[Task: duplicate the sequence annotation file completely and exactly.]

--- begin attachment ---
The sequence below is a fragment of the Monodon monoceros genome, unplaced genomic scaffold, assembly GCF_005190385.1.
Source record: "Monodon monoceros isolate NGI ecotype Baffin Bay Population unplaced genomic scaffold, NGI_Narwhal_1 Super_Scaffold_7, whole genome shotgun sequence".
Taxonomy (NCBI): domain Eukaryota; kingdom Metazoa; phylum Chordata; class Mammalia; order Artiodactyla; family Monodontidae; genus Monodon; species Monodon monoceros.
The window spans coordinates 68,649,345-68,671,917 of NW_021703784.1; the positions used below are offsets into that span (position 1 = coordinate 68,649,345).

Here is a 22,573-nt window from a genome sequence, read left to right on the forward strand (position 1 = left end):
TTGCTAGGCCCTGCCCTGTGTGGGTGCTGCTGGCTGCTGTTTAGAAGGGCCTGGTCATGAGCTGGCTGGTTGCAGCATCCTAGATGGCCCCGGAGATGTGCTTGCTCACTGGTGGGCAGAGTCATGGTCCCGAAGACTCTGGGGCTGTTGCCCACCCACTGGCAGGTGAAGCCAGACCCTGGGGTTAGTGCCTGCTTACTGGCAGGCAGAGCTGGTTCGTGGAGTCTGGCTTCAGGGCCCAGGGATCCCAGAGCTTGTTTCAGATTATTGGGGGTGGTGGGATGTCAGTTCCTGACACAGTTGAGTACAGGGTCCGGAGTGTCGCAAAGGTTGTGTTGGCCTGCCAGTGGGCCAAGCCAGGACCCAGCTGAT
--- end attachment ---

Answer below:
The sequence below is a fragment of the Monodon monoceros genome, unplaced genomic scaffold, assembly GCF_005190385.1.
Source record: "Monodon monoceros isolate NGI ecotype Baffin Bay Population unplaced genomic scaffold, NGI_Narwhal_1 Super_Scaffold_7, whole genome shotgun sequence".
Taxonomy (NCBI): domain Eukaryota; kingdom Metazoa; phylum Chordata; class Mammalia; order Artiodactyla; family Monodontidae; genus Monodon; species Monodon monoceros.
The window spans coordinates 68,649,345-68,671,917 of NW_021703784.1; the positions used below are offsets into that span (position 1 = coordinate 68,649,345).

Here is a 22,573-nt window from a genome sequence, read left to right on the forward strand (position 1 = left end):
TTGCTAGGCCCTGCCCTGTGTGGGTGCTGCTGGCTGCTGTTTAGAAGGGCCTGGTCATGAGCTGGCTGGTTGCAGCATCCTAGATGGCCCCGGAGATGTGCTTGCTCACTGGTGGGCAGAGTCATGGTCCCGAAGACTCTGGGGCTGTTGCCCACCCACTGGCAGGTGAAGCCAGACCCTGGGGTTAGTGCCTGCTTACTGGCAGGCAGAGCTGGTTCGTGGAGTCTGGCTTCAGGGCCCAGGGATCCCAGAGCTTGTTTCAGATTATTGGGGGTGGTGGGATGTCAGTTCCTGACACAGTTGAGTACAGGGTCCGGAGTGTCGCAAAGGTTGTGTTGGCCTGCCAGTGGGCCAAGCCAGGACCCAGCTGAT